Very best of luck.
  5. mistyfox

    mistyfox Registered User

    Jan 8, 2017
    Thanks all, I think he is hoping to hang in until the end to be honest. But that could be years off, my grandad passed away on Christmas Eve and he'd had dementia for several years. A close family friend to his mother this weekend said to him that he needs to let go (in a kind way) but it's easy for people to say when it's not directly affecting them. I'll have a look at the different bits recommended. I'm struggling to find the right threads but I'll keep investigating. Thanks for you support and kind words
  6. Trini

    Trini Registered User

    Dec 7, 2015
    Hi Mistyfox
    I read your post and could have been reading about myself except my children are teenage now doing GCSEs and A levels. About 16 months ago I was suffering from depression and on the verge of leaving my husband but stayed for the sake of my children. Whenever I had tried to talk to OH about the problem he just did not listen. In the end I wrote him a long letter explaining how I felt and the impact MIL was having on our family. At that point he did then realise the seriousness of the problem and finally agreed to spread the load to his siblings (who up to that point had done nothing). Please do not let MiL ruin your life or that of your children. I am sorry to sound hard hearted but they do not have long left and are completely oblivious to what is happening around them. You on the other hand have your whole lives and your children are more important. From that point I started to take a back seat and passed much of the responsibility to SIL. MIL now has a 24 hour live in carer which does make life much easier. SIL agreed to this when she wanted to go back to work and realised she could not cope organising different carers each day! It is still not without its problems eg when a carer does not turn up on time at changeover or MIL needs to visit the doctor or hospital appointment. She is now virtually immobile and requires a wheelchair. Just when you think things are under control something else rears its head and there's another issue to deal with. This is where a care home would be much more practical as the condition worsens as inevitably it will.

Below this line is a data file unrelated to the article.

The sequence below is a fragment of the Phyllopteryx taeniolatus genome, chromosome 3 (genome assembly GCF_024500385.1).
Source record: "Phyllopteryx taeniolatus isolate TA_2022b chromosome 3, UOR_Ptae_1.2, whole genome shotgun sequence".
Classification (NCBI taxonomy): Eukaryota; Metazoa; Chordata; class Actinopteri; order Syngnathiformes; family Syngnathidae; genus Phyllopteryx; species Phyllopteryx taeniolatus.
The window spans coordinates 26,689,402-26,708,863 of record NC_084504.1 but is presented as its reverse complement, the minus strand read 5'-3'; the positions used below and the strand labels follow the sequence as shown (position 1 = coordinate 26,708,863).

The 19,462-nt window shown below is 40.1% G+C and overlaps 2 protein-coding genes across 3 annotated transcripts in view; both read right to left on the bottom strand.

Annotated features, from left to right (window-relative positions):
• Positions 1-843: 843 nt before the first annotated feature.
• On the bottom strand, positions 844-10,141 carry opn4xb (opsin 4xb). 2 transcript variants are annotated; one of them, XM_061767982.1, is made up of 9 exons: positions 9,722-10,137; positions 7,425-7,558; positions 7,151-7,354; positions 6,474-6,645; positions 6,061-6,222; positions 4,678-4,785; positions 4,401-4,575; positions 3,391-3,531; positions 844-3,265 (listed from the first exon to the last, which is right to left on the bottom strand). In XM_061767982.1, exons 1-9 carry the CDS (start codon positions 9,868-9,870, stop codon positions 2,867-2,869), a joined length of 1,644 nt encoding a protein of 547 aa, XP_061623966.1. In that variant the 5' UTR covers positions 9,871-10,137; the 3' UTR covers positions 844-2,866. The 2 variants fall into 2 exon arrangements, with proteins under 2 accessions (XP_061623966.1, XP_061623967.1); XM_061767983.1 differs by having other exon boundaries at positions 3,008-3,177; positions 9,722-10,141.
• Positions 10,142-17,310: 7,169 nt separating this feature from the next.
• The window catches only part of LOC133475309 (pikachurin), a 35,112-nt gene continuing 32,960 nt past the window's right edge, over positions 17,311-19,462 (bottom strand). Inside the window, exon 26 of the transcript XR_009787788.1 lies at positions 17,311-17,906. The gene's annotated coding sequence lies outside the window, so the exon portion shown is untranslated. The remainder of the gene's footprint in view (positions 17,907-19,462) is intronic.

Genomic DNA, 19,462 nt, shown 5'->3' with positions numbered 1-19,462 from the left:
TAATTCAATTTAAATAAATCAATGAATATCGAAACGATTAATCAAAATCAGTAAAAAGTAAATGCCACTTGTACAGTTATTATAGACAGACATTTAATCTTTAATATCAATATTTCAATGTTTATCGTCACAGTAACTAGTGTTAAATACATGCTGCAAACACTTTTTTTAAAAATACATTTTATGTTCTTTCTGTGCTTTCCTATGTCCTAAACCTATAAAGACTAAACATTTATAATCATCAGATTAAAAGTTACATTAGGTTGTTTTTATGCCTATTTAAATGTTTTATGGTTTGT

Good luck and stay strong. It is not easy but hopefully things will improve.
    Big hug!

Share This Page

  1. This site uses cookies to help personalise content, tailor your experience and to keep you logged in if you register.
    By continuing to use this site, you are consenting to our use of cookies.
  1. This site uses cookies to help personalise content, tailor your experience and to keep you logged in if you register.
    By continuing to use this site, you are consenting to our use of cookies.